A New York State judge found that Stingray-related documents held by the Erie County Sheriff’s Office must be disclosed under New York’s open records laws. See Matter of New York Civil Liberties Union v. Erie County Sheriff’s Office, No. 2014/000206 (N.Y. Sup. Ct. Erie Cnty. Mar. 17, 2015).

Originally developed for military use, the Stingray (also referred to as an IMSI catcher) is an electronic surveillance device used by law enforcement to simulate cell sites. By simulating a cell phone tower, the Stingray allows law enforcement to target and locate cell phones. Besides displaying information about the targeted cell phone, however, information about cell phones being used nearby also is collected.
Continue Reading New York’s Freedom of Information Law Requires Sheriff to Disclose Information about Stingray Surveillance Device

To deter identity theft and other abuses, New York state courts are now requiring litigants filing papers in civil actions to omit or redact certain confidential personal information. These new requirements are similar to the privacy protections effective in federal courts since 2007.  See Fed. R. Civ. P. 5.2.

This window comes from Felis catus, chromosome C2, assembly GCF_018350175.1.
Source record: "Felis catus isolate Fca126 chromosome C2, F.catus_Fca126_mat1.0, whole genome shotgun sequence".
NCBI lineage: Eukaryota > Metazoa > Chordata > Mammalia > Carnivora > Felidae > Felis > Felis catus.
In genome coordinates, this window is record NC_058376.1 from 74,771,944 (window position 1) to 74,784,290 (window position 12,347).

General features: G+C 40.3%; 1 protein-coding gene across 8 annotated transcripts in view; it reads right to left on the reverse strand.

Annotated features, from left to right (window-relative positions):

By statute, New York has long required Social Security numbers to be removed or redacted from court filings. See N.Y. Gen. Bus. Law § 399-ddd(6); N.Y. Pub. Off. Law § 96-a(1). The new privacy rule now addresses these additional types of personally identifiable information:

  • taxpayer identification numbers, including not only Social Security numbers but also employer identification numbers;
  • dates of birth;
  • minors’ names; and
  • financial account numbers, including credit card, debit card, bank account, investment account and insurance account numbers.

Continue Reading New York State Courts Increase Privacy Protections for Litigation Filings